This humble vegetable coming into season now is truly a superfood. It has so many health benefits that you can forgive it the slight funky smell it causes to your wee…
Better Mood, Sleep and Digestion
Asparagus is rich in fibre and also contains a noteworthy amount of protein and high Tryptophan levels – an amino acid that is the raw material for our happy hormone (Serotonin) and sleeping hormone (melatonin). Both fibre and protein help to stabilize our digestion and keep food moving through us at the desirable rate.
Better Nutrient Absorption
It has rich concentrations of inulin, a unique type of carbohydrate called a polyfructan. Unlike most other carbohydrates, inulin doesn’t get broken down in the first segments of our digestive tract. It passes undigested all the way to our large intestine. Once it arrives at our large intestine, it becomes an ideal food source for certain types of bacteria (like Bifidobacteria and Lactobacilli) that are associated with better nutrient absorption, lower risk of allergy, and lower risk of colon cancer.
Contains Anti-inflammatory Nutrients
Asparagus is being heralded as an anti-inflammatory food because it provides a truly unique combination of anti-inflammatory nutrients, called saponins. One of these saponins (sarsasapogenin) has been of special interest in relationship to chronic, neurodegenerative diseases.
Alongside these anti-inflammatory Phytonutrients, asparagus provides a wide variety of antioxidant nutrients, including vitamin C, beta-carotene, and the minerals zinc, manganese, selenium, and a small amount of vitamin E.
Eliminates Excess Water
Asparagus also contains a valuable amount of the antioxidant glutathione (GSH) – one of the body’s best-studied antioxidants and detoxifier. With its diuretic asparagine content it has the capacity to eliminate excess water from tissues, helping water retention and kidney problems.
May Reduce Risks of Heart Disease and Type 2 Diabetes
While we have yet to see large-scale dietary studies that examine chronic diseases in humans and asparagus intake, we would expect asparagus intake to show reduced chronic disease risk in two particular areas, namely, heart disease and type 2 diabetes.
Very Good Source of B Vitamins
As an excellent source of folic acid and a very good source of vitamins B1, B2, B3 and B6, it also contains the B vitamins choline, biotin, and pantothenic acid. Because B vitamins play a key role in the metabolism of sugars and starches, they are critical for healthy blood sugar management. And because they play a key role in regulation of homocysteine, they are critical in heart health as well.(Homocysteine is a natural metabolic by-product, and when it reaches excessive levels in our blood, it is a strong risk factor for cardiovascular diseases.) In addition, asparagus helps to clear the arteries of cholesterol.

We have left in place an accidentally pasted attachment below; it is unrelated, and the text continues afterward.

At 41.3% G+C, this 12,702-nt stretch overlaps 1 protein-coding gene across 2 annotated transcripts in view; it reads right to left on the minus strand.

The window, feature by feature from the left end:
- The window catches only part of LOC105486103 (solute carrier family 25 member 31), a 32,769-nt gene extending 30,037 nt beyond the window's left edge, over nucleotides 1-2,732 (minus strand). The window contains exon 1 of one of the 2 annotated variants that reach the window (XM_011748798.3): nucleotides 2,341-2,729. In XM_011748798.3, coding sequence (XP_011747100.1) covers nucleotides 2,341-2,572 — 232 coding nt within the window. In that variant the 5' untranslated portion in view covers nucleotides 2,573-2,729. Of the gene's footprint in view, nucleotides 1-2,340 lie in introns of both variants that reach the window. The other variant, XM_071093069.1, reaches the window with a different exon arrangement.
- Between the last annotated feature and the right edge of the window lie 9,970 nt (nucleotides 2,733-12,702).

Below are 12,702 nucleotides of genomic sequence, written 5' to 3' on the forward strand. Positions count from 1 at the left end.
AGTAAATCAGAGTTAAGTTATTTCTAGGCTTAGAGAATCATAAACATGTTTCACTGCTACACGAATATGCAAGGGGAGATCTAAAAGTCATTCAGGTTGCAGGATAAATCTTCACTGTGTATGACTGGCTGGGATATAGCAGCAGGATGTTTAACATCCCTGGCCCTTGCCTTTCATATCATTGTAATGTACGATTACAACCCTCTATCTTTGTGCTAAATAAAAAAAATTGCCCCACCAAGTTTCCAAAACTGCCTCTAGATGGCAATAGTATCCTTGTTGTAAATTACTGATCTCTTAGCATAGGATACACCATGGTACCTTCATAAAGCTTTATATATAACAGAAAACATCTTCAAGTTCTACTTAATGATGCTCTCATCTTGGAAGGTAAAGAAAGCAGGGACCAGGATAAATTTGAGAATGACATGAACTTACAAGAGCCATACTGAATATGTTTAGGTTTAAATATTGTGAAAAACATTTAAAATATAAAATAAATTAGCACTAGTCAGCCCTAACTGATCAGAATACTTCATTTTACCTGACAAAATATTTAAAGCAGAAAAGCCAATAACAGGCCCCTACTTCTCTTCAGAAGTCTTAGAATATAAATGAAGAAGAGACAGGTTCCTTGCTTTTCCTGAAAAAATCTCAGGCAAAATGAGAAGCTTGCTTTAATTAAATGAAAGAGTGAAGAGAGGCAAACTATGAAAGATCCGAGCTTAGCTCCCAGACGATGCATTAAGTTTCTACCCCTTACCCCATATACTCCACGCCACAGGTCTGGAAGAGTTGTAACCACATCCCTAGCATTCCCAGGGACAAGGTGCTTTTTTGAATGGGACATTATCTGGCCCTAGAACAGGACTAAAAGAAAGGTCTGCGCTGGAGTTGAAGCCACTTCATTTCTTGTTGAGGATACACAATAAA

May Reduce Risk for Certain Cancers
As a result of its very strong anti-inflammatory and antioxidant nutrient composition, I would definitely expect to see a food like asparagus showing up as a risk reducer for certain cancers. Chronic, excessive inflammation and chronic oxidative stress are risk factors for a variety of cancer types, and both unwanted phenomena are related to deficient dietary intake of anti-inflammatory and antioxidant nutrients-exactly the kind of nutrients that are especially plentiful in asparagus
In animal studies and cell studies are clear – asparagus and asparagus extracts can change the metabolic activity of cancer cell types, and these changes are protective in nature and related to better regulation of inflammation and oxidative stress. Cancer cells from the liver are best-studied in this regard. Human clinical trials however are lacking.
Buy in Season – from your local organic farmer
I am blessed here in Limerick to have fantastic organic producers around me, like Stephen Powel of Meelick Bay Farm, selling his produce every Saturday on the Milk Market.